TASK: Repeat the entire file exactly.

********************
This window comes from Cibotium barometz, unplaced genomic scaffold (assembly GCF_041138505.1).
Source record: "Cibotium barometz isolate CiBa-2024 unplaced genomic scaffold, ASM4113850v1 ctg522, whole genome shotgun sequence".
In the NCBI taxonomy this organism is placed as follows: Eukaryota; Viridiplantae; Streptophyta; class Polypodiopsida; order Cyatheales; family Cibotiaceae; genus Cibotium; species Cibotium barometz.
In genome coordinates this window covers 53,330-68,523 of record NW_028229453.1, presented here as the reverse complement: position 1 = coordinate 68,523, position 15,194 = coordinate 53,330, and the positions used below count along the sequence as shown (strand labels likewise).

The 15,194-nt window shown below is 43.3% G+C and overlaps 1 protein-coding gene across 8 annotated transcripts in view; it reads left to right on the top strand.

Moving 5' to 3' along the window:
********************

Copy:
This window comes from Cibotium barometz, unplaced genomic scaffold (assembly GCF_041138505.1).
Source record: "Cibotium barometz isolate CiBa-2024 unplaced genomic scaffold, ASM4113850v1 ctg522, whole genome shotgun sequence".
In the NCBI taxonomy this organism is placed as follows: Eukaryota; Viridiplantae; Streptophyta; class Polypodiopsida; order Cyatheales; family Cibotiaceae; genus Cibotium; species Cibotium barometz.
In genome coordinates this window covers 53,330-68,523 of record NW_028229453.1, presented here as the reverse complement: position 1 = coordinate 68,523, position 15,194 = coordinate 53,330, and the positions used below count along the sequence as shown (strand labels likewise).

The 15,194-nt window shown below is 43.3% G+C and overlaps 1 protein-coding gene across 8 annotated transcripts in view; it reads left to right on the top strand.

Moving 5' to 3' along the window: